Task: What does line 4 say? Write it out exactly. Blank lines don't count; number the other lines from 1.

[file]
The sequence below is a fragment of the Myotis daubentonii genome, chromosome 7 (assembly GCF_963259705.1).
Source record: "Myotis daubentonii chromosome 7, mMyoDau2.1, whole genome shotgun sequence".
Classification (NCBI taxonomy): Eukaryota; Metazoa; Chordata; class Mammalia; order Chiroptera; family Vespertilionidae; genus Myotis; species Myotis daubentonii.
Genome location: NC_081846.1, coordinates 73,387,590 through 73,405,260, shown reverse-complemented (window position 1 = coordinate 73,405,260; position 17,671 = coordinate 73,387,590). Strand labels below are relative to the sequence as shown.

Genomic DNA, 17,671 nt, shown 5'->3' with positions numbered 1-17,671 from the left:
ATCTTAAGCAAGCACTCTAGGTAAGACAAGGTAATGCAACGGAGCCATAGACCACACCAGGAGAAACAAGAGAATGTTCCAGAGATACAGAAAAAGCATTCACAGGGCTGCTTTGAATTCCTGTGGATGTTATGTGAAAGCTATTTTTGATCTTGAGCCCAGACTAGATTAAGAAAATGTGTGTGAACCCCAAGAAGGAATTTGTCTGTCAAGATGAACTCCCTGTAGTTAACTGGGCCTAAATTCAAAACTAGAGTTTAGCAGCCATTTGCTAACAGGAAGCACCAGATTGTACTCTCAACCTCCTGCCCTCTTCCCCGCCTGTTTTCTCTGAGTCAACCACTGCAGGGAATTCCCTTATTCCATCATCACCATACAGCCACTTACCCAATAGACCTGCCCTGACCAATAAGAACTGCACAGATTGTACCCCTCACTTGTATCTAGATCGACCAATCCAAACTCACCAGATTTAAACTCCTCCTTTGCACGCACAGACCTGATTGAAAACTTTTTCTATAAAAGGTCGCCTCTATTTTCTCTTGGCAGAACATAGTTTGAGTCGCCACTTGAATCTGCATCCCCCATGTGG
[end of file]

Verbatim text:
Genome location: NC_081846.1, coordinates 73,387,590 through 73,405,260, shown reverse-complemented (window position 1 = coordinate 73,405,260; position 17,671 = coordinate 73,387,590). Strand labels below are relative to the sequence as shown.